For background: The “foreign emoluments” clause of the Constitution states, “[N]o person holding any office of profit or trust under them, shall, without the consent of the Congress, accept of any present, emolument, office, or title, of any kind whatever, from any king, prince, or foreign state.” Art. I, Sec. 9, cl. 8. The “domestic emoluments” clause states: The President “shall not receive … any other Emolument from the United States, or any of them [any state].” I have written before about how President Trump is receiving both foreign and state emoluments. I am working with Mikhail, Jack Rakove, and Gautham Rao on an historians’ amicus brief on the legal meaning and context of the word “emoluments” in the eighteenth century.
Wednesday, May 24, 2017
The New York Times CAMBRIDGE, Mass. —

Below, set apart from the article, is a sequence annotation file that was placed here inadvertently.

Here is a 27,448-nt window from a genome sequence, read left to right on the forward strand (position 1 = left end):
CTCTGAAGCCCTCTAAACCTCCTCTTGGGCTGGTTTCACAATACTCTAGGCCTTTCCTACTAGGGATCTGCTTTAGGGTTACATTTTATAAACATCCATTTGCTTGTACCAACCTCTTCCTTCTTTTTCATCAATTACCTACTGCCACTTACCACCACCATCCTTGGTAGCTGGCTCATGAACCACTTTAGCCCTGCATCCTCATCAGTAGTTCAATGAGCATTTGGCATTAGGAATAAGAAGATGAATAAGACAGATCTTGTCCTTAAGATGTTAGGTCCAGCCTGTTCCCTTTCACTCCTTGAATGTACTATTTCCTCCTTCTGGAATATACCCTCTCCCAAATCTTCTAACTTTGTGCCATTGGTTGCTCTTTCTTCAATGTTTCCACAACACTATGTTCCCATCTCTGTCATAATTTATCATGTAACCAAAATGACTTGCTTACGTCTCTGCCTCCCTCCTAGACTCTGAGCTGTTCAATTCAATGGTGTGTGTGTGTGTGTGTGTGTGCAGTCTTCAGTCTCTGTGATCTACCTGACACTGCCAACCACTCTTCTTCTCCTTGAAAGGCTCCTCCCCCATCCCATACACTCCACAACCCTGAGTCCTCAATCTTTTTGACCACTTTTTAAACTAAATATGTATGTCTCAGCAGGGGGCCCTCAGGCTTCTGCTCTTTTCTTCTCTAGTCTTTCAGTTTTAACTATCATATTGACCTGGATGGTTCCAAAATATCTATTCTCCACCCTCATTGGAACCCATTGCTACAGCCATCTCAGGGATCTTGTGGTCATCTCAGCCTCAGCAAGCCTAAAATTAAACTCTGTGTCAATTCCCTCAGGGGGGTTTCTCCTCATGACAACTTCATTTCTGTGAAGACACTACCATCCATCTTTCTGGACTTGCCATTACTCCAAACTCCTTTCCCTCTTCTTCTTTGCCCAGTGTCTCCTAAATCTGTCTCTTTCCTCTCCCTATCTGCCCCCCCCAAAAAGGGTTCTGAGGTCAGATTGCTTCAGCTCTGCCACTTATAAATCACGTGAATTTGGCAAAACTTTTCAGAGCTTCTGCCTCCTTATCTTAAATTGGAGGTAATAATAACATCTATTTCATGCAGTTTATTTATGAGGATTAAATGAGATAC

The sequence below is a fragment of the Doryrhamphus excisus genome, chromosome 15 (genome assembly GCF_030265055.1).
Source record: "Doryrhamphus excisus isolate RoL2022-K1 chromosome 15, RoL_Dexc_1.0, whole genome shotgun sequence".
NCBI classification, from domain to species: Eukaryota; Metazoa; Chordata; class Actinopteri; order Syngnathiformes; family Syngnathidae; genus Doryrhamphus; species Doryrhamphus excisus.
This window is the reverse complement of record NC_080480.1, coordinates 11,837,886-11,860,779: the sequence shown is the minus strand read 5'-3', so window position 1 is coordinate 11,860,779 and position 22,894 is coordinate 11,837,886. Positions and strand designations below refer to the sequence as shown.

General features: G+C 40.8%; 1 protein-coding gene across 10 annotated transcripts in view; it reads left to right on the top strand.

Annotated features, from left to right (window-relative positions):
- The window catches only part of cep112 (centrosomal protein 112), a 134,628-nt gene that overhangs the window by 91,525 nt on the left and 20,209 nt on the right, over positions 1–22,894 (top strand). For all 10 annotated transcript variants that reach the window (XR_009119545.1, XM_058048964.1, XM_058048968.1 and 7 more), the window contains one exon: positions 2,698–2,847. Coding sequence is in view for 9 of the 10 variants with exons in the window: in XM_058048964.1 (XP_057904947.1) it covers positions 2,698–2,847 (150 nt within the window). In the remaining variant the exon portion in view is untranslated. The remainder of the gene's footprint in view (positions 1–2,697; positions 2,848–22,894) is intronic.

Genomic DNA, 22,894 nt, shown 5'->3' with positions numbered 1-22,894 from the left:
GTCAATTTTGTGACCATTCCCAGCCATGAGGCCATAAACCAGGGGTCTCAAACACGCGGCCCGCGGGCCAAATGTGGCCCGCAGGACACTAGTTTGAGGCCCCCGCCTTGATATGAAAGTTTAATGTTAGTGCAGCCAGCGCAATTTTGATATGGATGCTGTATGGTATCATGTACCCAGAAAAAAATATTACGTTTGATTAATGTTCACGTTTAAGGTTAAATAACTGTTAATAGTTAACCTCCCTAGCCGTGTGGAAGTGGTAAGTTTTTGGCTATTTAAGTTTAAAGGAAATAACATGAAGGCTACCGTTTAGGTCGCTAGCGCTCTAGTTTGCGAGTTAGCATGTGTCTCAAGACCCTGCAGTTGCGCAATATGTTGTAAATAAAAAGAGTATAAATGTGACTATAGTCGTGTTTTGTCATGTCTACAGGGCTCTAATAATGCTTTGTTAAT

In a fierce, sometimes personal speech, Sally Q. Yates, the acting attorney general fired by President Trump for refusing to defend his travel ban, told the graduating class at Harvard Law School on Wednesday that her decision was a surprising but crucial moment when “law and conscience intersected.” Ms. Yates has become a hero to many Democrats for standing up to the president on one of his first and most contentious policy initiatives. Mr. Trump’s supporters regard her as just one of many holdovers from the Obama administration who have publicly and privately tried to sabotage his agenda. Her tenure as acting attorney general was supposed to be uneventful, Ms. Yates said during ceremonies the day before commencement. “Everything was to stay status quo.” Her former chief of staff had jokingly told her there would be time for, in her words, “a lot of long, boozy lunches.” But “the defining moments in our lives often don’t come with advance warning,” she said. “They can arise in scenarios we would have never expected, and don’t come with the luxury of a lot of time for you to go inside yourself for some serious introspection.”
Tuesday, May 23, 2017
Monday, May 22, 2017